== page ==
Help our explorers search the remotest corners of the globe for 25 species thought lost to science! In order to save these species, we first need to find them.
All around the world, once-discovered species have fallen off our radar. These lost species are animals or plants that have gone unseen for years or decades and are feared possibly extinct. That's why Global Wildlife Conservation (GWC) launched the Search for Lost Species, the largest-ever global quest to find and protect species that have not been seen in the wild in decades. With your help, we can find and protect these unique and vulnerable species, and ensure they have a future on our planet. For every single one of these species, there is high hope that we will rediscover populations still living in the wild.
We need YOUR help to find these 25 "most wanted" lost species before we lose them forever. Among the 25, there's the Wondiwoi Tree Kangaroo, last seen in 1928 in Indonesia; the pink-headed duck, missing since 1949; the largest bee on Earth, named Wallace's Giant Bee, thought to be extinct until it was rediscovered in 1981; and the brilliantly beautiful Scarlet Harlequin Frog, known from a single stream in an isolated cloud forest in Venezuela.
Each of the exciting expeditions that are a part of the Search for Lost Species will give us a chance to find and save species before they disappear—hence our urgency to act now. GWC is working with local partners to explore some of the most remote and uncharted wild places on Earth in order to find these creatures. Many of these ecosystems face the risk of disappearing forever due to habitat destruction and degradation. The rediscovery of these species could stimulate the creation of protected areas that will not only safeguard these species, but countless others that depend on these very same habitats.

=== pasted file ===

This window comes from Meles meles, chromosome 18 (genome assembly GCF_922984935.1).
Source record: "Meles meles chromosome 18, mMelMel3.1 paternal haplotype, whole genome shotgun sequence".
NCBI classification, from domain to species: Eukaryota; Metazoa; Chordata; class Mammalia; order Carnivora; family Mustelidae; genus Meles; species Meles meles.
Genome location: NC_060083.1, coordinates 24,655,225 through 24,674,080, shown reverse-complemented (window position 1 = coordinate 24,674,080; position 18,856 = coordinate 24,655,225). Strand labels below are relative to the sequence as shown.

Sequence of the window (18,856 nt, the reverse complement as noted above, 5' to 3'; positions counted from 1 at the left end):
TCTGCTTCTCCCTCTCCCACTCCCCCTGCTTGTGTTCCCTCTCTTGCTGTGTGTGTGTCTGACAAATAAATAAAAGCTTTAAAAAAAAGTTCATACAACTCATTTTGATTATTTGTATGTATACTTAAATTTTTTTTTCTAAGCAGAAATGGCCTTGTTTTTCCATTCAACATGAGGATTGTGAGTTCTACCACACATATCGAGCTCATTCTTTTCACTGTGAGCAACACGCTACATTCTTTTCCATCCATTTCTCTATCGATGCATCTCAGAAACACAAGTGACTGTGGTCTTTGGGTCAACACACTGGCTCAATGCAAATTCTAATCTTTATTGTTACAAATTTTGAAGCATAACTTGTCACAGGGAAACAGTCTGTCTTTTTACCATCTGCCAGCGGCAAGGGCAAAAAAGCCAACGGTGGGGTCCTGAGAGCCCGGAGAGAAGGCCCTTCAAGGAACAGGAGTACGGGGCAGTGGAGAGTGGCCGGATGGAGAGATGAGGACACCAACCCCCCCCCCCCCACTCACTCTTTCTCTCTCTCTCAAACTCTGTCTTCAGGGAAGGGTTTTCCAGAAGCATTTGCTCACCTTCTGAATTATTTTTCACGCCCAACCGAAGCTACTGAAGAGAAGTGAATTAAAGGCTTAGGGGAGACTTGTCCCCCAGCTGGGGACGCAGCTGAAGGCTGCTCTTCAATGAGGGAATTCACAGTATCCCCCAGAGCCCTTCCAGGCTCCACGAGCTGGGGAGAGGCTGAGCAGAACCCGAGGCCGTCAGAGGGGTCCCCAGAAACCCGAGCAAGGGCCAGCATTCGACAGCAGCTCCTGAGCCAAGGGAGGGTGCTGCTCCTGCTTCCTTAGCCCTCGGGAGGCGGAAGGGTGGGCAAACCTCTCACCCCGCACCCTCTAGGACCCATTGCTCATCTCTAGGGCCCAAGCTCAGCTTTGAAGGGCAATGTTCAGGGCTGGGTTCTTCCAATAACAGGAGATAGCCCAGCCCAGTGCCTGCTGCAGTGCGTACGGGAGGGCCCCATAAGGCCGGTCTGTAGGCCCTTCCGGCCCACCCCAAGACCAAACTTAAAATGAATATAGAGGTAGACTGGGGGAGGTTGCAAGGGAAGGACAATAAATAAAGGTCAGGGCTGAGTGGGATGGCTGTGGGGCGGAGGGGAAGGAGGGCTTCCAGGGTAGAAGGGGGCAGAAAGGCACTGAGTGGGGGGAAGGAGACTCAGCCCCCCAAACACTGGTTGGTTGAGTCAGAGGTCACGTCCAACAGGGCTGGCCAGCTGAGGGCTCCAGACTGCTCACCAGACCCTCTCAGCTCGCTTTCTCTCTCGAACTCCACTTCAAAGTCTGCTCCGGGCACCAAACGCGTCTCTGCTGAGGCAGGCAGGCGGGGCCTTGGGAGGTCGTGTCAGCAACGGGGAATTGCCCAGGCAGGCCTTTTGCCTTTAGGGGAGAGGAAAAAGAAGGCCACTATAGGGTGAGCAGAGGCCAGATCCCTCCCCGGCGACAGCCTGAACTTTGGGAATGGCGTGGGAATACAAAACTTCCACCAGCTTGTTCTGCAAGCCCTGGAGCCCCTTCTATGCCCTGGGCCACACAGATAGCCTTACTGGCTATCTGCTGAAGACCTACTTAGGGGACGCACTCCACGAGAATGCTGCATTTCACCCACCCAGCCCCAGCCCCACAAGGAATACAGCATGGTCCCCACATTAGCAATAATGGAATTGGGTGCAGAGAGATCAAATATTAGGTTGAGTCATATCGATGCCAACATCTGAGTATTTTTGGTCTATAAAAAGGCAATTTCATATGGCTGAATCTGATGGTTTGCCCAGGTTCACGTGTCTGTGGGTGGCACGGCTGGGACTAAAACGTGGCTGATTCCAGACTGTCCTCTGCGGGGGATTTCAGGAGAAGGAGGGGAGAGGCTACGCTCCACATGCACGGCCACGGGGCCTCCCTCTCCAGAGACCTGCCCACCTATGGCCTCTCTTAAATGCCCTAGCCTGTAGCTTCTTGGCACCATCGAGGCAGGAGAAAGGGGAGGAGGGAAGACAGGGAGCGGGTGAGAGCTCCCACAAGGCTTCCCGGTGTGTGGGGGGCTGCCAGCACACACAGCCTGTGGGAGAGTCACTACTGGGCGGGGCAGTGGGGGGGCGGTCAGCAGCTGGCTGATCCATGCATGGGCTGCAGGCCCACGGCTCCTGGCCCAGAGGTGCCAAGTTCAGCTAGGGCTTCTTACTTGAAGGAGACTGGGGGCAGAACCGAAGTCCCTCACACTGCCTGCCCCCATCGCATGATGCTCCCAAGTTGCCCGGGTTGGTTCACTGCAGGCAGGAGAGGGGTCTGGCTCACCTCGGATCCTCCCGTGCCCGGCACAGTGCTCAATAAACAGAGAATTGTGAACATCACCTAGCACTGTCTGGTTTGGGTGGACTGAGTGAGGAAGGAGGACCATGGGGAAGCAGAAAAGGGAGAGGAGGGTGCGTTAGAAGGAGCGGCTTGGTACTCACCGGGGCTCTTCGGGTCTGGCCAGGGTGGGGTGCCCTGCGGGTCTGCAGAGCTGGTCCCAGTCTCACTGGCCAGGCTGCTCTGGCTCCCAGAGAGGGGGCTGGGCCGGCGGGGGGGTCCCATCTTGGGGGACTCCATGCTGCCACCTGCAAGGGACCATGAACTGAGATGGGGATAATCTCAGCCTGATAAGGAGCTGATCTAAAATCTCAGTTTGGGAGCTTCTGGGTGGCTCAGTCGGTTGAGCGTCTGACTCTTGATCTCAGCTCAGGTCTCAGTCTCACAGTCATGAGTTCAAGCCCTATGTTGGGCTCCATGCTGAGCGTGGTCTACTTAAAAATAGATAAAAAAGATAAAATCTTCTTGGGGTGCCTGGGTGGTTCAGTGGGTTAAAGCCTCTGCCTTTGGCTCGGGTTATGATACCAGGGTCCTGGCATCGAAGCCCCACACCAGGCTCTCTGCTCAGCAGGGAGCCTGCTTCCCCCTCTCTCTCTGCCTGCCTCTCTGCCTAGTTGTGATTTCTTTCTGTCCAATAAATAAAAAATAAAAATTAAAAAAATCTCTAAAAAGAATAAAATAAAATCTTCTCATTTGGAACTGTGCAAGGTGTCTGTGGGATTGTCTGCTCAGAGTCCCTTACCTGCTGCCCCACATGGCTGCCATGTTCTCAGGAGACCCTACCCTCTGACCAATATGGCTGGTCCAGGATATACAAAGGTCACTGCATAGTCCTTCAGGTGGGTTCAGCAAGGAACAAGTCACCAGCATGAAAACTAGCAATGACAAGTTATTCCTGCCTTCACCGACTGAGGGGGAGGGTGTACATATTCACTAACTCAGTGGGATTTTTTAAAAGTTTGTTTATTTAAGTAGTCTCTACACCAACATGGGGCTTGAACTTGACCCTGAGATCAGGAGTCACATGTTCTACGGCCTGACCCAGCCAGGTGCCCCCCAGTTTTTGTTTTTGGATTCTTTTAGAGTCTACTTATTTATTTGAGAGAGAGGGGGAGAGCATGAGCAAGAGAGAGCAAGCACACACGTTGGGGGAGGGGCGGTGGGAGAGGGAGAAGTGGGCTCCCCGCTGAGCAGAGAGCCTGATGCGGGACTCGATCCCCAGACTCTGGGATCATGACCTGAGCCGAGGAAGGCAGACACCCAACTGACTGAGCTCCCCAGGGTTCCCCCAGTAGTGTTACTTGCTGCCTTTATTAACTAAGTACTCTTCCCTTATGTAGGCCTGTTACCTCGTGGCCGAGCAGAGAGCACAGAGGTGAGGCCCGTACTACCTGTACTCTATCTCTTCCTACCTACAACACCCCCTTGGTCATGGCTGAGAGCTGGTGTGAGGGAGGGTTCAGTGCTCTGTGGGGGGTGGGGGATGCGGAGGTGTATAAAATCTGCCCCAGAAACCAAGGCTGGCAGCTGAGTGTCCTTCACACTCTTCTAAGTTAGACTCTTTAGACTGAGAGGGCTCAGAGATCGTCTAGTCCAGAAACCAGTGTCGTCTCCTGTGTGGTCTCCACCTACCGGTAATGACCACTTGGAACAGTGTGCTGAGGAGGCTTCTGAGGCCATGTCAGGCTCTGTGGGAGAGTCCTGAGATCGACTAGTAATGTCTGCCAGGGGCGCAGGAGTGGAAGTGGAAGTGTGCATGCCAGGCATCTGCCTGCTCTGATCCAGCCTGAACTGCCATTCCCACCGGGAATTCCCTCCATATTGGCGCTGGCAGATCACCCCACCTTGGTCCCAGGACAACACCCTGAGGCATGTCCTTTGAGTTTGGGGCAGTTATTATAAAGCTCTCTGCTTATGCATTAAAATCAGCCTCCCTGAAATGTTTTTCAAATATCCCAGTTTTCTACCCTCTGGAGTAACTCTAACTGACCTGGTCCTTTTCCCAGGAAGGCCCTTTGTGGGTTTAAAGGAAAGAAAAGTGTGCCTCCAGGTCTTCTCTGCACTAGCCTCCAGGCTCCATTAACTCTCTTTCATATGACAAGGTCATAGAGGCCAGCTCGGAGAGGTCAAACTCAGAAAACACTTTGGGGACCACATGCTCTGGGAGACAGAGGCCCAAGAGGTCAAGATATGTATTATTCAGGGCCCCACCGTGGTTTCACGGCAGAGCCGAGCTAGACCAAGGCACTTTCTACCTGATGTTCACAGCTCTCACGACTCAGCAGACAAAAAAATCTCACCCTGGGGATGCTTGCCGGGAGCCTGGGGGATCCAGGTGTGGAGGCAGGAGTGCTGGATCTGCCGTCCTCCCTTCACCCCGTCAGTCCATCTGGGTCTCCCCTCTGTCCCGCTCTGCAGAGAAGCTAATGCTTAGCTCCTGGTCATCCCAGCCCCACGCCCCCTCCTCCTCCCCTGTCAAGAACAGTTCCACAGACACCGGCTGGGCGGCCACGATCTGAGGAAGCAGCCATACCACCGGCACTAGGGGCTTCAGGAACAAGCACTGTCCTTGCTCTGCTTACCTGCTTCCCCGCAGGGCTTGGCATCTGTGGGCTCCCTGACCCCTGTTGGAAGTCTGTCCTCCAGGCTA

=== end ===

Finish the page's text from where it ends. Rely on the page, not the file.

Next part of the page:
You can help. Just $18 pays for the cost of one Sherman live trap to determine whether certain species are still surviving (wildlife are released unharmed).
The mission of Global Wildlife Conservation (GWC) is to protect endangered species and habitats through science-based field action. Their global efforts, in collaboration with many committed individuals and organizations, target species and ecosystems at imminent risk of disappearing forever to ensure that they not only survive but thrive, for the benefit of nature and society. Since their founding, GWC's leading scientists, with field experience in over 50 countries, have built an extensive network of allied researchers and conservationists that has enabled them to conserve wildlife and habitats in more than 40 countries, helped establish more than 20 new nature reserves, protected more than 100 endangered species and 20,000 species overall, and helped educate over 50 undergraduate and graduate students. Their strengths lie in providing conservation leadership, implementing researched solutions, and monitoring the impact of global conservation activities.
GreaterGood.org has ultimate authority and discretion with regard to the distribution of its funds. All expenditures made are consistent with the exempt purposes of GreaterGood.org.